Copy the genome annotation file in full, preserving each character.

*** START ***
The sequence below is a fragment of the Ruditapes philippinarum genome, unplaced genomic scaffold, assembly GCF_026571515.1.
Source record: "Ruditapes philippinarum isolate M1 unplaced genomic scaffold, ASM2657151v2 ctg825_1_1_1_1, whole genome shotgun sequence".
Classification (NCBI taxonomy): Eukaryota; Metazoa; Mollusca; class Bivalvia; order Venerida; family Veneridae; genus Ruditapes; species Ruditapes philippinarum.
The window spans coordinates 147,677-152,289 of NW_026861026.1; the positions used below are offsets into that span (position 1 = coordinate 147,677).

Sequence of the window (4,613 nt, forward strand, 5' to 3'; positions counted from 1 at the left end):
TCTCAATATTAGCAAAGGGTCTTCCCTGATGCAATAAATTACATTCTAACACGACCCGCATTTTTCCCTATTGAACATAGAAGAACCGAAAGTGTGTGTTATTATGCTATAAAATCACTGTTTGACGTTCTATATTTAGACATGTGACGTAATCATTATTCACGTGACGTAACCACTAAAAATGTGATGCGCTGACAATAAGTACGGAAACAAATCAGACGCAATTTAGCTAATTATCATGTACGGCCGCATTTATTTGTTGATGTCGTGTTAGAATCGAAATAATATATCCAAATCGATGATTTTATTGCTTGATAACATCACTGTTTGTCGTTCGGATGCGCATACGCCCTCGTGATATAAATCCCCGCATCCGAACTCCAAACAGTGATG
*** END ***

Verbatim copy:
The sequence below is a fragment of the Ruditapes philippinarum genome, unplaced genomic scaffold, assembly GCF_026571515.1.
Source record: "Ruditapes philippinarum isolate M1 unplaced genomic scaffold, ASM2657151v2 ctg825_1_1_1_1, whole genome shotgun sequence".
Classification (NCBI taxonomy): Eukaryota; Metazoa; Mollusca; class Bivalvia; order Venerida; family Veneridae; genus Ruditapes; species Ruditapes philippinarum.
The window spans coordinates 147,677-152,289 of NW_026861026.1; the positions used below are offsets into that span (position 1 = coordinate 147,677).

Sequence of the window (4,613 nt, forward strand, 5' to 3'; positions counted from 1 at the left end):
TCTCAATATTAGCAAAGGGTCTTCCCTGATGCAATAAATTACATTCTAACACGACCCGCATTTTTCCCTATTGAACATAGAAGAACCGAAAGTGTGTGTTATTATGCTATAAAATCACTGTTTGACGTTCTATATTTAGACATGTGACGTAATCATTATTCACGTGACGTAACCACTAAAAATGTGATGCGCTGACAATAAGTACGGAAACAAATCAGACGCAATTTAGCTAATTATCATGTACGGCCGCATTTATTTGTTGATGTCGTGTTAGAATCGAAATAATATATCCAAATCGATGATTTTATTGCTTGATAACATCACTGTTTGTCGTTCGGATGCGCATACGCCCTCGTGATATAAATCCCCGCATCCGAACTCCAAACAGTGATG